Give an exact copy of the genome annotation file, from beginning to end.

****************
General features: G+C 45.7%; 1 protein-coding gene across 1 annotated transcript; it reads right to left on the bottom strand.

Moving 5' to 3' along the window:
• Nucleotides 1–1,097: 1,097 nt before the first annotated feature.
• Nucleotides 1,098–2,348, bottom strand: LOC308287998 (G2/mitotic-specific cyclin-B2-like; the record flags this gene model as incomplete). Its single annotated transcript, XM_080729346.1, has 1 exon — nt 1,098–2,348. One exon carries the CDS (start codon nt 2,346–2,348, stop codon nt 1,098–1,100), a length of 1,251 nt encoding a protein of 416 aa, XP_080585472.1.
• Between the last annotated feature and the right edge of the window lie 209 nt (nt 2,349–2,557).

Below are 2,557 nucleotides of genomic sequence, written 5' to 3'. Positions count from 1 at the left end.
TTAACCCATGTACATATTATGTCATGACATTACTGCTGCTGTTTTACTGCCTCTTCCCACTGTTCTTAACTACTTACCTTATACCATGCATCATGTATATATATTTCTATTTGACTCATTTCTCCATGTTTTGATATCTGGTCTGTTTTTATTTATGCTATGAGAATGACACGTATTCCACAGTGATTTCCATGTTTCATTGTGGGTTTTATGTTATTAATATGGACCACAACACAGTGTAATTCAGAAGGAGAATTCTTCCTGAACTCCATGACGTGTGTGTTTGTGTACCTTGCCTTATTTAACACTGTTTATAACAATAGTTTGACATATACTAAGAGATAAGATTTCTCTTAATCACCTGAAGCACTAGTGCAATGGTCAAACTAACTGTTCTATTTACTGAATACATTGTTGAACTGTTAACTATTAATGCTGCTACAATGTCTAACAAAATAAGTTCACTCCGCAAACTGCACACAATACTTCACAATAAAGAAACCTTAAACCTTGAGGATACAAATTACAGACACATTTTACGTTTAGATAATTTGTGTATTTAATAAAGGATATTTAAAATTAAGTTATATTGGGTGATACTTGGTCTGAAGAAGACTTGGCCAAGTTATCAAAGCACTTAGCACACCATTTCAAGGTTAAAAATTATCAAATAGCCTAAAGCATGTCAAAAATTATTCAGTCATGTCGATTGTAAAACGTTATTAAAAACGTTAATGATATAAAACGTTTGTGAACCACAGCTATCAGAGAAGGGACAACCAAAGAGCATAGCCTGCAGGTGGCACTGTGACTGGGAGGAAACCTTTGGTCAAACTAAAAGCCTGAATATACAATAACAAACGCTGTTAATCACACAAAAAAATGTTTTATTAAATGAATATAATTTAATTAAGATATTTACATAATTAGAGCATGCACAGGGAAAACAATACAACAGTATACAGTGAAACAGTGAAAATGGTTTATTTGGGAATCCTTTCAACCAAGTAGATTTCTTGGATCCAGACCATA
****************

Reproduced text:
General features: G+C 45.7%; 1 protein-coding gene across 1 annotated transcript; it reads right to left on the bottom strand.

Moving 5' to 3' along the window:
• Nucleotides 1–1,097: 1,097 nt before the first annotated feature.
• Nucleotides 1,098–2,348, bottom strand: LOC308287998 (G2/mitotic-specific cyclin-B2-like; the record flags this gene model as incomplete). Its single annotated transcript, XM_080729346.1, has 1 exon — nt 1,098–2,348. One exon carries the CDS (start codon nt 2,346–2,348, stop codon nt 1,098–1,100), a length of 1,251 nt encoding a protein of 416 aa, XP_080585472.1.
• Between the last annotated feature and the right edge of the window lie 209 nt (nt 2,349–2,557).

Below are 2,557 nucleotides of genomic sequence, written 5' to 3'. Positions count from 1 at the left end.
TTAACCCATGTACATATTATGTCATGACATTACTGCTGCTGTTTTACTGCCTCTTCCCACTGTTCTTAACTACTTACCTTATACCATGCATCATGTATATATATTTCTATTTGACTCATTTCTCCATGTTTTGATATCTGGTCTGTTTTTATTTATGCTATGAGAATGACACGTATTCCACAGTGATTTCCATGTTTCATTGTGGGTTTTATGTTATTAATATGGACCACAACACAGTGTAATTCAGAAGGAGAATTCTTCCTGAACTCCATGACGTGTGTGTTTGTGTACCTTGCCTTATTTAACACTGTTTATAACAATAGTTTGACATATACTAAGAGATAAGATTTCTCTTAATCACCTGAAGCACTAGTGCAATGGTCAAACTAACTGTTCTATTTACTGAATACATTGTTGAACTGTTAACTATTAATGCTGCTACAATGTCTAACAAAATAAGTTCACTCCGCAAACTGCACACAATACTTCACAATAAAGAAACCTTAAACCTTGAGGATACAAATTACAGACACATTTTACGTTTAGATAATTTGTGTATTTAATAAAGGATATTTAAAATTAAGTTATATTGGGTGATACTTGGTCTGAAGAAGACTTGGCCAAGTTATCAAAGCACTTAGCACACCATTTCAAGGTTAAAAATTATCAAATAGCCTAAAGCATGTCAAAAATTATTCAGTCATGTCGATTGTAAAACGTTATTAAAAACGTTAATGATATAAAACGTTTGTGAACCACAGCTATCAGAGAAGGGACAACCAAAGAGCATAGCCTGCAGGTGGCACTGTGACTGGGAGGAAACCTTTGGTCAAACTAAAAGCCTGAATATACAATAACAAACGCTGTTAATCACACAAAAAAATGTTTTATTAAATGAATATAATTTAATTAAGATATTTACATAATTAGAGCATGCACAGGGAAAACAATACAACAGTATACAGTGAAACAGTGAAAATGGTTTATTTGGGAATCCTTTCAACCAAGTAGATTTCTTGGATCCAGACCATA